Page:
After the annihilation of the janissaries, a modern Turkish army was created after the example of European armies. The organization of military bands performing occidental military marches was given to composers like Giuseppe Donizetti and Calliso Guatelli. Later Turkish composers tried to combine the occidental type of military march with Turkish modality, the so-called makam principle. Pleasant though they may have been, their light, popular tunes were of a far lower quality than the original Ottoman mehter music.
When the Ottoman empire was replaced by the modern Turkish republic in 1923 this east-west mixture came to and end (1935) and a radical Europeanization was introduced. Only since 1952, when an old-style mehter ensemble was re-established inspired by the equally historical Scots Guards, have efforts been made to perform what is left of the traditional mehter music. Often the march music composed after 1826 up to today is sung to actual texts which describe military events or heroic deeds of personalities in the time at which the composer lived (the Crimean War, Osman Paşa), but some texts deal with glorious victories of centuries ago (for example the conquests on the Balkans by Sultan Süleyman I in the sixteenth century).The repertoire of the reestablished mehter as presented on 2 cd's consists of
On the first CD one may find these four categories in the following items (the underlined items of CD2 can also be found on CD1):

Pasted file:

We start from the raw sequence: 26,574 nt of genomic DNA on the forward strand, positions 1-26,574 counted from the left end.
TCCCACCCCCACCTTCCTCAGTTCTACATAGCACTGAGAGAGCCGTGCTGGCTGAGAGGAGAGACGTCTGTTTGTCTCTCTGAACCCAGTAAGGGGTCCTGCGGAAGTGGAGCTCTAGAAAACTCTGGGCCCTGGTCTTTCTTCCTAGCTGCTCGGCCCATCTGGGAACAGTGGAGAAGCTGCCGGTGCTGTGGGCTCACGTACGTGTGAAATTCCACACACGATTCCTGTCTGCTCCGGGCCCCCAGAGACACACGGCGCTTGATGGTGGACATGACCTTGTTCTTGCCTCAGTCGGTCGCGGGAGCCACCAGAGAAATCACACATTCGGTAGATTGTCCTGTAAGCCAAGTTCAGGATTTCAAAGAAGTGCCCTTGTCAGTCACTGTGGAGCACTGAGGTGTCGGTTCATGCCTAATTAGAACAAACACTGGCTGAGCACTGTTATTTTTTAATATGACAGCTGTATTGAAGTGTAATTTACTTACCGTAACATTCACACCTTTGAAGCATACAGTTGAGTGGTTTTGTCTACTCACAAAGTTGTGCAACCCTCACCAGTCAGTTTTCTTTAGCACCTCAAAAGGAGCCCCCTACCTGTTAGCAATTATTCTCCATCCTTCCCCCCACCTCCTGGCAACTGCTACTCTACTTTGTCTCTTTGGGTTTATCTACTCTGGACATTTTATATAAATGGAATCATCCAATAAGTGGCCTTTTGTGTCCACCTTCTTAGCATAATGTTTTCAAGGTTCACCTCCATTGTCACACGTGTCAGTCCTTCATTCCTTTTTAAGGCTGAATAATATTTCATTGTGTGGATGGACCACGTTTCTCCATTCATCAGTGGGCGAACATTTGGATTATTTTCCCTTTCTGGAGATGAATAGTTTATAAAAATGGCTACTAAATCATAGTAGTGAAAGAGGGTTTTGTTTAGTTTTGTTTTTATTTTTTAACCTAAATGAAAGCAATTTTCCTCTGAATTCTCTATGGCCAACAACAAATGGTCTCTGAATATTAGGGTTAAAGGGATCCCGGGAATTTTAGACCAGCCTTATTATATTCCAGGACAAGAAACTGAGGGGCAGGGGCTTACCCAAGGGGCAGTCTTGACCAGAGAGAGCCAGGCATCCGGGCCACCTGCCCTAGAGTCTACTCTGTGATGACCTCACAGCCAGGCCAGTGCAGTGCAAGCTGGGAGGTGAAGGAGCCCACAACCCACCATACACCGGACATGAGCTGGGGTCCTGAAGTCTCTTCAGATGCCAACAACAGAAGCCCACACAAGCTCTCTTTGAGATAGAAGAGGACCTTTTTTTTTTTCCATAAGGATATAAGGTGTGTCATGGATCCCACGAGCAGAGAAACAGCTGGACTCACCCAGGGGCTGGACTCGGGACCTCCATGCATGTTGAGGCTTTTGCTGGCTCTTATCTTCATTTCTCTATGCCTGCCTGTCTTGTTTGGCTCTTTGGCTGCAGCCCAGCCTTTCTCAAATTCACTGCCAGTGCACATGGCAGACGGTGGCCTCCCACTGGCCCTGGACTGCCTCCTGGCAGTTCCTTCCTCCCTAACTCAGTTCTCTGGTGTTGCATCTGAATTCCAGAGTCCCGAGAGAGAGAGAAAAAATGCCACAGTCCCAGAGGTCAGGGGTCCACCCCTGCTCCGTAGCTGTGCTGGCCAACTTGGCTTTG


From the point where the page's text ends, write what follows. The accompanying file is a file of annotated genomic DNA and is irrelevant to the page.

a: track 1a, 1b, 1d, 7b
b: track 1c, 2a, 2b, 3a, 3b, 11
c: track 5a-g, 8
d: track 4, 6, 7a, 7c, 7d, 9, 10
a: track 17 b
b: track 7
c: track 5, 8, 11a, 11b
d: track 1, 2, 3, 4, 6, 9, 10, 12, 13, 14, 15, 16, 17a
The CD cover and the booklet included do not cover all the historical notes as presented above. The foregoing information is partly a summary of the text of the booklet with own additions necessary to help the reader understand better what follows. It is striking that in the booklet there is virtually no information about the works performed in the booklet. Moreover there are some mistakes and omissions with relation to the names of the pieces on the back cover of the CD.
To begin with the last, the piece Elçi peşrevi is mentioned twice (track 1b and 9b), where in fact it is not recorded. It is actually to be found on track 4a. The name of the piece not-mentioned on track 4b is Benefşezar, a military march. The song by the medieval composer Abdülkadir Meraği (1360? - 1435) beginning with the words 'Amed nesimi' is not a kâr but another form of composition called nakış beste (track 1c). The song of track 2 is not a yürük semai but a şarkı in the metre called yürük semai (6/8 or 6/4). The names of the folk songs and instrumental pieces of track 5 have not been noted.
I shall now give more detailed information about the items on the CD. The names will be given in the official Turkish spelling.
Track 1a: Davet. Greeting of the chief of the mehter followed by his command to play. First one hears the percussion announcing the arrival of the chief, here in a metre called evsat, 26/4 (5 + 4 + 4 + 5 + 4 + 4). The command to play has been omitted in this recording.